Medicaid expansion doesn't hurt healthcare access

Expanding Medicaid eligibility neither reduced care access nor increased emergency department (ED) use, according to a new study published in JAMA Internal Medicine.

Researchers, led by Chima D. Ndumele, Ph.D., from the Yale School of Public Health, New Haven, Conn., and the Brown University School of Public Health, Providence, R.I., analyzed data to test the perception that Medicaid expansion erodes access by increasing demand for services.

"Medicaid enrollees typically report worse access to care than other insured populations. Expansions in Medicaid through less restrictive income eligibility requirements and the resulting influx of new enrollees may further erode access to care for those already enrolled in Medicaid," the authors wrote.

However, upon analyzing self-reported perceptions of care access from previous expansions of the program, researchers found that, in 10 states that expanded Medicaid between 2000 and 2009, enrollee reports of poor care access fell from 8.5 percent to 7.3 percent. In states that did not expand access, reports of poor access remained the steady during the same timeframe. ED use decreased among Medicaid enrollees in both expansion and control states, falling from 41.2 percent to 40.1 percent in expansion states and decreasing from 37.3 percent to 36.1 percent in control states, according to the report.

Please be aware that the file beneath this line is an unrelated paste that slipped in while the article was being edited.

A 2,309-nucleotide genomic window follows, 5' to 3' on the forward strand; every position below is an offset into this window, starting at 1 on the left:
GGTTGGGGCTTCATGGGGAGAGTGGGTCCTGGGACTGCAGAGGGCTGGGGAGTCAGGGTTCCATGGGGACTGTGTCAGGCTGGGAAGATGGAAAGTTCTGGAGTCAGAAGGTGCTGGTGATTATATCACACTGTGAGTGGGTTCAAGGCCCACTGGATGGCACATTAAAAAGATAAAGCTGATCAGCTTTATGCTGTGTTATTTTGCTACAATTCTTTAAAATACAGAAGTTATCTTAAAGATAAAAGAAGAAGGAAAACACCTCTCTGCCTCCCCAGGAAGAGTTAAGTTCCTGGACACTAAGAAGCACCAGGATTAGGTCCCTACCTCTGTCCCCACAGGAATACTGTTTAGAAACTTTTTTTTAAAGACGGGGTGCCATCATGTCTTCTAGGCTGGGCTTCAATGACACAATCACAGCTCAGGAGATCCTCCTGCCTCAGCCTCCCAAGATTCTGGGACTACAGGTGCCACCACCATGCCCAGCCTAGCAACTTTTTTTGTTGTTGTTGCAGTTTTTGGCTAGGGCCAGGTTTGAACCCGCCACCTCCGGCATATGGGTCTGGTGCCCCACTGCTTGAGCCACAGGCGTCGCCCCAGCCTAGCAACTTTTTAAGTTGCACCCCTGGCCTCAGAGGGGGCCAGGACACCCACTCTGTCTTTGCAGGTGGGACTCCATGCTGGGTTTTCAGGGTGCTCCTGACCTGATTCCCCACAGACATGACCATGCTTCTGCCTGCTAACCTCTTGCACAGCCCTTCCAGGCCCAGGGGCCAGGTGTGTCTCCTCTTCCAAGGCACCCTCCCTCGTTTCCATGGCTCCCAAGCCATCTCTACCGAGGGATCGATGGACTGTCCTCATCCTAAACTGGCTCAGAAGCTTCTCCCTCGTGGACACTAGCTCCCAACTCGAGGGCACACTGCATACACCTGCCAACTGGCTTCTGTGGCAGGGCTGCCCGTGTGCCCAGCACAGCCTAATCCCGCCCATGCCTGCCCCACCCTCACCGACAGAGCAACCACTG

"We found no evidence that expanding the number of individuals eligible for Medicaid coverage erodes perceived access to care or increases the use of ED services among adult Medicaid enrollees," the authors wrote.

"The gap between health insurance and healthcare can be particularly challenging for many Medicaid recipients to bridge," Mitchell Katz, M.D., director of the Los Angeles County Department of Health Services, wrote in an accompanying commentary. "Studies have shown that a substantial proportion of physicians do not accept new Medicaid patients. Therefore, amid the optimism that millions of previously uninsured persons will gain Medicaid coverage, there is a fear that the newly insured will not be able to find physicians who will care for them, or that the influx of new enrollees will make access harder for those persons who already have Medicaid. In this vein, the results of this are reassuring."

Previous research suggested that Massachusetts' expansion of health insurance increased ED use without reducing hospital readmissions, FierceHealthcare previously reported.

To learn more:
- here's the study abstract
- here's the commentary

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